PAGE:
Once a week, all year round, my friend and I drive 20 minutes east to the beach. In winter, while others head west to go skiing, we enjoy the changing moods of the sea and sky. This week we paddled for the first time since autumn.
The sky was blue and clear so we had a clear view of the Port Hills and the Kaikoura mountains. Yet, just a week earlier, you could hardly see a thing!
We’ve encountered all sorts of weather over years of winters, including stinging wind-blown sand and biting southerly winds. In August 2016, there was snow on the Port Hills, but a beautifully clear day.
The beach is different every visit. It depends on the tide, weather, and what has happened over the week, such as high tides or storms which wash up drifts of seaweed and shells, push the sand into banks against the sand dunes or wash the beach smooth and clean of debris.
One morning, we found a fishing boat had washed up overnight.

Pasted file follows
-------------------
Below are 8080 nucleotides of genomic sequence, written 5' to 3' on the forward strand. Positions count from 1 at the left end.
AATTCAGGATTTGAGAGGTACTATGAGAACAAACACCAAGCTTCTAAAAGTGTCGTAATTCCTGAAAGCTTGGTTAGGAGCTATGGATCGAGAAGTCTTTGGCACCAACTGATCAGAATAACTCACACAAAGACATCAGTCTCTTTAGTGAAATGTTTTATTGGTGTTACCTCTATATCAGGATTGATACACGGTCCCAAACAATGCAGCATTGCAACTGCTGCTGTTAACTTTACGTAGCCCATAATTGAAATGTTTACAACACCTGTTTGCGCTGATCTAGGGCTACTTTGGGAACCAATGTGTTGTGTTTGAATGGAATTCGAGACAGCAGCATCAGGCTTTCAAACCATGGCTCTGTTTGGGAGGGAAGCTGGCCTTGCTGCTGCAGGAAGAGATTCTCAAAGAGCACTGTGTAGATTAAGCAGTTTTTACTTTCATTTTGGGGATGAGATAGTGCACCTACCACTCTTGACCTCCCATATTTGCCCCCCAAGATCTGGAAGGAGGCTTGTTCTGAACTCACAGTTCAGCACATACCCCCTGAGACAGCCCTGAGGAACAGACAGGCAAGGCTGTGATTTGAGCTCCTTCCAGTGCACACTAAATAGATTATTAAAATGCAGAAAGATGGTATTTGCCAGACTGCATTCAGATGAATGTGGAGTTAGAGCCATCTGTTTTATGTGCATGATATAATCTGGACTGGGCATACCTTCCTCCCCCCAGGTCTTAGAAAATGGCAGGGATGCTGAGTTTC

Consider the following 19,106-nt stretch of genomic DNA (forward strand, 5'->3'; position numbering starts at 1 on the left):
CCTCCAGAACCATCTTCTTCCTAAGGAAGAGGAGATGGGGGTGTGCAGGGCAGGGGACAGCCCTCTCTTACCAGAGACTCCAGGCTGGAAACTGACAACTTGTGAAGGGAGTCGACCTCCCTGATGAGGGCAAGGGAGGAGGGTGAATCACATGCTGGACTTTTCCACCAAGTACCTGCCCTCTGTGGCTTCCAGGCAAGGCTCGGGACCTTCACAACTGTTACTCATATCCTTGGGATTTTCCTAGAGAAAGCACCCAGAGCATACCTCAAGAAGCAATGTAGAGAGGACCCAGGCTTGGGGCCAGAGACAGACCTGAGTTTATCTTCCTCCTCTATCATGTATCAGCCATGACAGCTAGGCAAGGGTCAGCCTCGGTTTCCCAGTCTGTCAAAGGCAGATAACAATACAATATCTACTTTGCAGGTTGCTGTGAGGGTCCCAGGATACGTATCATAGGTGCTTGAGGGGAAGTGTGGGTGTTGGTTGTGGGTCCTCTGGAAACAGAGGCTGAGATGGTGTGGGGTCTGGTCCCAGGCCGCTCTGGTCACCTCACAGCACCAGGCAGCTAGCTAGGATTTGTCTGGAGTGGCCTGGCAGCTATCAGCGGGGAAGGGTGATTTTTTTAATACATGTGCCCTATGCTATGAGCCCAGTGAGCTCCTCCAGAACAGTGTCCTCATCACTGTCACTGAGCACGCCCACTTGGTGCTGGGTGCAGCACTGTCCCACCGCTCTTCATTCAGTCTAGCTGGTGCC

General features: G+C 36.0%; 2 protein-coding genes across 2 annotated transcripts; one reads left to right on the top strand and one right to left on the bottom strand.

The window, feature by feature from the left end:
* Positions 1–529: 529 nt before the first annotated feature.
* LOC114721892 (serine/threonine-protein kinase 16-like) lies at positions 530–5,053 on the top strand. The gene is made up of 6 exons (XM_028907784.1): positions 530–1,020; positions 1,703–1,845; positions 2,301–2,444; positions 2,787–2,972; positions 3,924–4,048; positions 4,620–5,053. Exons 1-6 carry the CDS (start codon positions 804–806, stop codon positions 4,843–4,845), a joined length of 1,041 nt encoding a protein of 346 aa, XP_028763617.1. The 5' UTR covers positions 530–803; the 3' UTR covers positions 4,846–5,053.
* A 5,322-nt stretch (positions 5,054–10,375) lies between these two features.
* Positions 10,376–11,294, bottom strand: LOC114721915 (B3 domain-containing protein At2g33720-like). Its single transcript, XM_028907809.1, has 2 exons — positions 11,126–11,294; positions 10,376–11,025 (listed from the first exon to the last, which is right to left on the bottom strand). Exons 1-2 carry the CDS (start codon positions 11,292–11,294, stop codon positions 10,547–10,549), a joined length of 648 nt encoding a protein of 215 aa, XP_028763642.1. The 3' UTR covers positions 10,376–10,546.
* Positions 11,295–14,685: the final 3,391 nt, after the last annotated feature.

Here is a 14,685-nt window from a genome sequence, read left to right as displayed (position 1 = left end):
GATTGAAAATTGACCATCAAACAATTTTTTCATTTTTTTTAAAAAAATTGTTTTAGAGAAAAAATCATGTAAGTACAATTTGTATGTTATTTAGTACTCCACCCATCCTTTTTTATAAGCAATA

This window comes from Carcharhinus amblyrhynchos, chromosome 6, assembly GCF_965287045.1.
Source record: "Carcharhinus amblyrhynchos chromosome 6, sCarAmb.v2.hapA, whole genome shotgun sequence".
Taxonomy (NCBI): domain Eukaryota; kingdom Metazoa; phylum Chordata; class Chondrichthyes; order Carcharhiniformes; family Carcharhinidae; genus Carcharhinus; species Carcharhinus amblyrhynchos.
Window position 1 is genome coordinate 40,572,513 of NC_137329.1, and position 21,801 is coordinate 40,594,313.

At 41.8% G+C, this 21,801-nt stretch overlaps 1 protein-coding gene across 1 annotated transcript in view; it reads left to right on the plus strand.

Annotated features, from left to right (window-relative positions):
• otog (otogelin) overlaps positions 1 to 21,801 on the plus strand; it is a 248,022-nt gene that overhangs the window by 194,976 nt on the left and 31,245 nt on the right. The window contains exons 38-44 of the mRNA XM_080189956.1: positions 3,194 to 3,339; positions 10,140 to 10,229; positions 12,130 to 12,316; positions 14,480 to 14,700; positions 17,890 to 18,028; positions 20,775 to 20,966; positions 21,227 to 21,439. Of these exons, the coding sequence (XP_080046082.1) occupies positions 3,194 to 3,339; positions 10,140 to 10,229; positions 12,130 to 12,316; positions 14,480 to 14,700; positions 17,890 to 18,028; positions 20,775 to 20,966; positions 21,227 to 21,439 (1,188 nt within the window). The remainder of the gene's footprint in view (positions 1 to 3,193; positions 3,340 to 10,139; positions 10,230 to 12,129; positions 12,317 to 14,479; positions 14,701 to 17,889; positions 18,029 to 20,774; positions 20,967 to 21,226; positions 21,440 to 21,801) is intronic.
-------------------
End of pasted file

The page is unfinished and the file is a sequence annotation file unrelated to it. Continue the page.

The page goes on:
Sometimes artists exhibit their work at the beach while other people find driftwood irresistible for creative expression.
This week I saw these two works by Russell Clark in the Christchurch Art Gallery. They celebrate the sea and its exhilarating effect on us, using light, perspective, shape and texture.
The painting on the left is View from the Pier. The sculpture is called Beach Figure. The texture of the garment reminds me of driftwood and sand shaped by the wind.
Nature does some interesting sculpting too.
We, and many others, find the atmosphere of sea, sky and fresh air uplifting. There are people out walking, running, cycling, surfing, and exercising their dogs and horses all year round.
Both sea and sky have changing moods.
Often, we walk up the dunes to find a view from the top which takes our breath away.